Building Codes, Not Lax Immigration Enforcement, Shut Makeshift Maternity Center

Published on April 11th, 2011

by Joe Guzzardi
March 30, 2011

Earlier this month, an incident at a California makeshift maternity center underlined the urgency of ending birthright citizenship.

San Gabriel code enforcement officials shut down three identical four-bedroom townhouses functioning as unlicensed birthing centers. City Inspector Clay Anderson said he could not determine the exact numbers of people on the premises but estimated the total at about ten mothers and seven infants. The mothers paid as much as $35,000 to travel from China; the infants became instant American citizens.

The illegal code violation involved the minor infraction of moving walls and making other interior renovations without a city permit.

What’s legal however is foreign nationals arriving in the United States for the specific purpose of giving birth so that their citizen children can eventually take advantage a wide array of social services. Included would be free K-12 public education, low cost University of California tuition and, down the road, Medicare, Social Security benefits and the ability to sponsor their parents and other relatives for permanent U.S. residency.

In light of birthing tourism’s increasing popularity and the never-ending numbers of illegal aliens that have children within the United States, no convincing argument can be made that automatic birthright citizenship should continue. Nevertheless, advocates’ efforts to sustain the long-standing misinterpretation of the Constitution’s 14th Amendment that results in instant citizenship have stalled attempts to curtail it.

This is not to suggest that proponents have advanced strong arguments; they have not. Most frequently mentioned as reasons to maintain the status quo include the suggestion that any change would involve more government intrusion, would require excessive red tape, would scare people, might result in bureaucratic errors that could wrongly deny rightful citizens their birth certificates and is inconsistent with American values. Advocates further claim that during this current era of deep budget deficits, increased scrutiny of parents’ immigration documents (or lack thereof) would generate additional expenses that no government can afford.

Nothing could be further from the truth. John Eastman, a constitutional-law expert and former dean of California’s Chapman University Law School, favors a two-tiered birth certificate system—one style for children of native-born Americans or legal immigrants and another that indicates illegal status—this system would be easy and cheap to implement. Eastman believes the 14th Amendment does not bestow citizenship on the illegal immigrants’ children and testified to that effect in Arizona when that state introduced legislation to end the practice.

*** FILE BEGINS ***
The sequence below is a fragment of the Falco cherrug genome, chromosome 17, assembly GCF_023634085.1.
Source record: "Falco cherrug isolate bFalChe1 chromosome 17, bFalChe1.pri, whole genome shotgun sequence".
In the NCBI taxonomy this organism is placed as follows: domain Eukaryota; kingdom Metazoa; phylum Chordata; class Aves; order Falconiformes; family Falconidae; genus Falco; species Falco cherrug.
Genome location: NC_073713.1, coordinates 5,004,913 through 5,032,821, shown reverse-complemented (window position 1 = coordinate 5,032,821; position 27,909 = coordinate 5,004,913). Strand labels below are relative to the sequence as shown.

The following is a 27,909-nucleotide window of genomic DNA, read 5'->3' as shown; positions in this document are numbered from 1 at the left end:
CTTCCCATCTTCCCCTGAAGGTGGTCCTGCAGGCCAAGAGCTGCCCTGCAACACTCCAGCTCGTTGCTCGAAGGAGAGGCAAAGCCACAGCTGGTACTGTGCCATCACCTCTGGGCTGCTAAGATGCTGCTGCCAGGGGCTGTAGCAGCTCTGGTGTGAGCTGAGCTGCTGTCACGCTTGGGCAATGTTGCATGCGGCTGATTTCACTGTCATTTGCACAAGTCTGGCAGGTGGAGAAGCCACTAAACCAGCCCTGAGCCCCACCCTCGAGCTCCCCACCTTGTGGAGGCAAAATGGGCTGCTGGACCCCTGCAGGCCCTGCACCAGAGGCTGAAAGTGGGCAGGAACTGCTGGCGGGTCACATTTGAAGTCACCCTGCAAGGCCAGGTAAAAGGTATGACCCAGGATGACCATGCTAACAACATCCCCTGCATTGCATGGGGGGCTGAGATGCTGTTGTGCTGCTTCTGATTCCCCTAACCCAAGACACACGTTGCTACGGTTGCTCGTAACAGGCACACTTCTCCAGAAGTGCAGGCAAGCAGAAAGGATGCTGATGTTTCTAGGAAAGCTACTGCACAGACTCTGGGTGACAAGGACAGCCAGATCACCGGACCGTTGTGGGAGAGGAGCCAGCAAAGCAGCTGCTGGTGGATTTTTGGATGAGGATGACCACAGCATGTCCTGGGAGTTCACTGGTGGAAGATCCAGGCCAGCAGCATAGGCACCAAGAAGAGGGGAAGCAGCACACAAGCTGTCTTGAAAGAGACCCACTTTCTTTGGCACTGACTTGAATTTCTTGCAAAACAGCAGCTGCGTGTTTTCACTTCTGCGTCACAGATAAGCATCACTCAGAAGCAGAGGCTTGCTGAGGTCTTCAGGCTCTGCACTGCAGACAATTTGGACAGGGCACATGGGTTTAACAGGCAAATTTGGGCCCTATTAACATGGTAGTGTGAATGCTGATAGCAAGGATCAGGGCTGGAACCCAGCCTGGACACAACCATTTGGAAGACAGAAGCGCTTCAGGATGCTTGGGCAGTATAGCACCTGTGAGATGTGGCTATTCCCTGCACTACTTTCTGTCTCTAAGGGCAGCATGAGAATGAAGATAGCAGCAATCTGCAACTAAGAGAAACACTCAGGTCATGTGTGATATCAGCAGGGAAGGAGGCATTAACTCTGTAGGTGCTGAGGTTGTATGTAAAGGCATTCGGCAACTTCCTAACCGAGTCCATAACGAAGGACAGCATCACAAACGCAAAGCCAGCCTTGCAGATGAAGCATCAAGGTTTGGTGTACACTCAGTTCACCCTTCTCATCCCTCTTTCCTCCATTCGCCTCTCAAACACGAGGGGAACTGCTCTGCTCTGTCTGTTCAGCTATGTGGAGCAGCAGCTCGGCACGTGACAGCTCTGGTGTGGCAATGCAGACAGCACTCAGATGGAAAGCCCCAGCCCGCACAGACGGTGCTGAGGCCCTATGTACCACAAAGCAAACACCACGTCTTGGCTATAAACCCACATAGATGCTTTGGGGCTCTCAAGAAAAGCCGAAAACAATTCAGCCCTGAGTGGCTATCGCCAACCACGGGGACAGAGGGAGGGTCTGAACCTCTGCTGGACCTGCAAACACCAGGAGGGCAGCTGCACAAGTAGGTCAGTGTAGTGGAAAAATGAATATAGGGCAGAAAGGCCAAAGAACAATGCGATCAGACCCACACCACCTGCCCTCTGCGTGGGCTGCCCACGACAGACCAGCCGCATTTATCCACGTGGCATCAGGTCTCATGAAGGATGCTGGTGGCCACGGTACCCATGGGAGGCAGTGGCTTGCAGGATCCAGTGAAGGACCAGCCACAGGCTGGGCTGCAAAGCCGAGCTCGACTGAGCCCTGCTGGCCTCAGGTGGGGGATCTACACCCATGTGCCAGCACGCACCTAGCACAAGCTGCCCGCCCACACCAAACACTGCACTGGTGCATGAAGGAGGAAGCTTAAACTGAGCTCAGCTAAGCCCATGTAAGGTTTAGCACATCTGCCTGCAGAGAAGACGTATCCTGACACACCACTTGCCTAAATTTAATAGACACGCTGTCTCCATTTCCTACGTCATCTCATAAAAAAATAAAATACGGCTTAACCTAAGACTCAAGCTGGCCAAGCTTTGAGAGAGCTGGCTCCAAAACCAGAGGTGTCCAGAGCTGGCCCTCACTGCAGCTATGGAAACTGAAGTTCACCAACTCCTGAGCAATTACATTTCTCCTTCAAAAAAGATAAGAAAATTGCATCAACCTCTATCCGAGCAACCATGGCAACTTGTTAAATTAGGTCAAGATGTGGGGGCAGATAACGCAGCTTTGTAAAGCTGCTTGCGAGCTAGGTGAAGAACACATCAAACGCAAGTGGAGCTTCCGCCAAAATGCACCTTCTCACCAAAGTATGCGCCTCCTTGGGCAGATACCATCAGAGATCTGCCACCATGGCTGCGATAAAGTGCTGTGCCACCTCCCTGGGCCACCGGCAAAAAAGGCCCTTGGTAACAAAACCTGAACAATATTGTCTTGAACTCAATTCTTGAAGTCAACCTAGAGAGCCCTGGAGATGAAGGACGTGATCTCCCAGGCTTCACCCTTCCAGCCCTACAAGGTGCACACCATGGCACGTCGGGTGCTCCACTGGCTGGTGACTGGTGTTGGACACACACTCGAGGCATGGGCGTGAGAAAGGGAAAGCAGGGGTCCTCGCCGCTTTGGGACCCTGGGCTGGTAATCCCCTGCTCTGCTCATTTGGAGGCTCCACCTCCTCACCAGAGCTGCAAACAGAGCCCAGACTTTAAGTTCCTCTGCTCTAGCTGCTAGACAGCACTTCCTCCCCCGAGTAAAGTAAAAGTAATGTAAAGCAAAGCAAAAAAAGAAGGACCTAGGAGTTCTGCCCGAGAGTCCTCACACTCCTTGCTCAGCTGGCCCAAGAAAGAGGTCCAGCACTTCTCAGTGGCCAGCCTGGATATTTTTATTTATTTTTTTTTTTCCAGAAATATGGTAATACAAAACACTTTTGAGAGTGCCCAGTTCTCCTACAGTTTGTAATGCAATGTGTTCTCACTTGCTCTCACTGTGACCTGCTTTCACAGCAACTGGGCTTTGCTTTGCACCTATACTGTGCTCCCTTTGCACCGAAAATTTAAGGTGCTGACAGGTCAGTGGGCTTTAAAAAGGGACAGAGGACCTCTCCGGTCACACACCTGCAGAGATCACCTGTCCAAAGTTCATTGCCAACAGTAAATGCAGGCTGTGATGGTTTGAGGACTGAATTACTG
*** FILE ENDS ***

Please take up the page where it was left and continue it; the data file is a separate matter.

As Eastman envisions the change, under a two-tiered system parents applying for newborns’ birth certificates would be asked to check an additional box asking if they were a U.S. citizen or lawful permanent resident. The question could be asked ‘under penalty of perjury,’ Eastman said, meaning parents would not have to prove their status but could face criminal charges for lying. Since illegal immigrants presumably would not be able to produce valid government-issued ID like a driver’s license, their children would be issued a birth certificate marked to show that the holder is a non-citizen

Furthermore, while Eastman concedes that a “very small” number legal immigrants might have difficulty proving their status or may be the victims of an administrative snafu, he called the percentage “miniscule” when weighed against the more than 4 million babies born each year.

Developing and maintaining a two-tiered birth certificate shouldn’t be, according to Arizona State Senator Ron Gould, “any tougher than registering to vote.”

The U.S. can’t afford to randomly grant citizenship to children whose parents have the resource to travel to America just to beat the system.


Joe Guzzardi has written editorial columns—mostly about immigration and related social issues – since 1986. He is a senior writing fellow for Californians for Population Stabilization (CAPS) and his columns have frequently been syndicated in various U.S. newspapers and websites. He can be reached at [email protected].

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